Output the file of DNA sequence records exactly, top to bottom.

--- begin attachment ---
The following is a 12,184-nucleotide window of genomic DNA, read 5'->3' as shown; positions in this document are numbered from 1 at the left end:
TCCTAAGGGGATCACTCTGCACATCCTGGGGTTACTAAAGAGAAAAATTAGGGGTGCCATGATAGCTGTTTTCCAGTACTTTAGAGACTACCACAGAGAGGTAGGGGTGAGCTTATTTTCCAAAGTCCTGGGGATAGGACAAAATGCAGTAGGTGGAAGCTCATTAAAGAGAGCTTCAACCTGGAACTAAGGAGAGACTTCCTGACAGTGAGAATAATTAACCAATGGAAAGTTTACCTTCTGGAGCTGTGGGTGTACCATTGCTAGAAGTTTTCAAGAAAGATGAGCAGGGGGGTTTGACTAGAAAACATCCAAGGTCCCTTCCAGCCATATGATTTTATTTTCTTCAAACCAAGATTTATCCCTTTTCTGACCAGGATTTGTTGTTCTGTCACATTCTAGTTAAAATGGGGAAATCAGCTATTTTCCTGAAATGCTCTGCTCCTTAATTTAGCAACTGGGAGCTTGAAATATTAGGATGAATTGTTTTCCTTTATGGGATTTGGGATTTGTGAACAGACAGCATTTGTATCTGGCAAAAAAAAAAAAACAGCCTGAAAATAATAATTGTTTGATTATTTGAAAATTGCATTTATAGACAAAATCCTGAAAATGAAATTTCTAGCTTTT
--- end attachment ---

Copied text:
The following is a 12,184-nucleotide window of genomic DNA, read 5'->3' as shown; positions in this document are numbered from 1 at the left end:
TCCTAAGGGGATCACTCTGCACATCCTGGGGTTACTAAAGAGAAAAATTAGGGGTGCCATGATAGCTGTTTTCCAGTACTTTAGAGACTACCACAGAGAGGTAGGGGTGAGCTTATTTTCCAAAGTCCTGGGGATAGGACAAAATGCAGTAGGTGGAAGCTCATTAAAGAGAGCTTCAACCTGGAACTAAGGAGAGACTTCCTGACAGTGAGAATAATTAACCAATGGAAAGTTTACCTTCTGGAGCTGTGGGTGTACCATTGCTAGAAGTTTTCAAGAAAGATGAGCAGGGGGGTTTGACTAGAAAACATCCAAGGTCCCTTCCAGCCATATGATTTTATTTTCTTCAAACCAAGATTTATCCCTTTTCTGACCAGGATTTGTTGTTCTGTCACATTCTAGTTAAAATGGGGAAATCAGCTATTTTCCTGAAATGCTCTGCTCCTTAATTTAGCAACTGGGAGCTTGAAATATTAGGATGAATTGTTTTCCTTTATGGGATTTGGGATTTGTGAACAGACAGCATTTGTATCTGGCAAAAAAAAAAAAACAGCCTGAAAATAATAATTGTTTGATTATTTGAAAATTGCATTTATAGACAAAATCCTGAAAATGAAATTTCTAGCTTTT